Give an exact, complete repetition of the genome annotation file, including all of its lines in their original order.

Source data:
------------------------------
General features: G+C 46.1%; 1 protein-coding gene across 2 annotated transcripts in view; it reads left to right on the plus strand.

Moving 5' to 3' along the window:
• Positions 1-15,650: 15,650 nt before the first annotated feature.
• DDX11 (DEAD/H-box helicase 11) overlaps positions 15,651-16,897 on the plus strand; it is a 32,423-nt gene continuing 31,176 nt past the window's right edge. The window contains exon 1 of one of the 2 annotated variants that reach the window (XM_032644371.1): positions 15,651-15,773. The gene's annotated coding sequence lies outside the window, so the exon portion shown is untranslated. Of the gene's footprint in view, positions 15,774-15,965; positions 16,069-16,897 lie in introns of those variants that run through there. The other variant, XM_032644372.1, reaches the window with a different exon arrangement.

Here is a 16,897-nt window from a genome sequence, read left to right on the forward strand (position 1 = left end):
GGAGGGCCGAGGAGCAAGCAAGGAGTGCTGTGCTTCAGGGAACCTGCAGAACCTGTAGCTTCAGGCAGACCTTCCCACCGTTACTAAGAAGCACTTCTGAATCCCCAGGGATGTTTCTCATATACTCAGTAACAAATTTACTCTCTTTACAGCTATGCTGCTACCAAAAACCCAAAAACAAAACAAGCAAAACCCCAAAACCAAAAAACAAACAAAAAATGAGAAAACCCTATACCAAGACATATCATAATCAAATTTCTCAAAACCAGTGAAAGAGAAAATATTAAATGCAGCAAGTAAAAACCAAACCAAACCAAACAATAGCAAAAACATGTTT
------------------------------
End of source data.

General features: G+C 46.1%; 1 protein-coding gene across 2 annotated transcripts in view; it reads left to right on the plus strand.

Moving 5' to 3' along the window:
• Positions 1-15,650: 15,650 nt before the first annotated feature.
• DDX11 (DEAD/H-box helicase 11) overlaps positions 15,651-16,897 on the plus strand; it is a 32,423-nt gene continuing 31,176 nt past the window's right edge. The window contains exon 1 of one of the 2 annotated variants that reach the window (XM_032644371.1): positions 15,651-15,773. The gene's annotated coding sequence lies outside the window, so the exon portion shown is untranslated. Of the gene's footprint in view, positions 15,774-15,965; positions 16,069-16,897 lie in introns of those variants that run through there. The other variant, XM_032644372.1, reaches the window with a different exon arrangement.

Here is a 16,897-nt window from a genome sequence, read left to right on the forward strand (position 1 = left end):
GGAGGGCCGAGGAGCAAGCAAGGAGTGCTGTGCTTCAGGGAACCTGCAGAACCTGTAGCTTCAGGCAGACCTTCCCACCGTTACTAAGAAGCACTTCTGAATCCCCAGGGATGTTTCTCATATACTCAGTAACAAATTTACTCTCTTTACAGCTATGCTGCTACCAAAAACCCAAAAACAAAACAAGCAAAACCCCAAAACCAAAAAACAAACAAAAAATGAGAAAACCCTATACCAAGACATATCATAATCAAATTTCTCAAAACCAGTGAAAGAGAAAATATTAAATGCAGCAAGTAAAAACCAAACCAAACCAAACAATAGCAAAAACATGTTT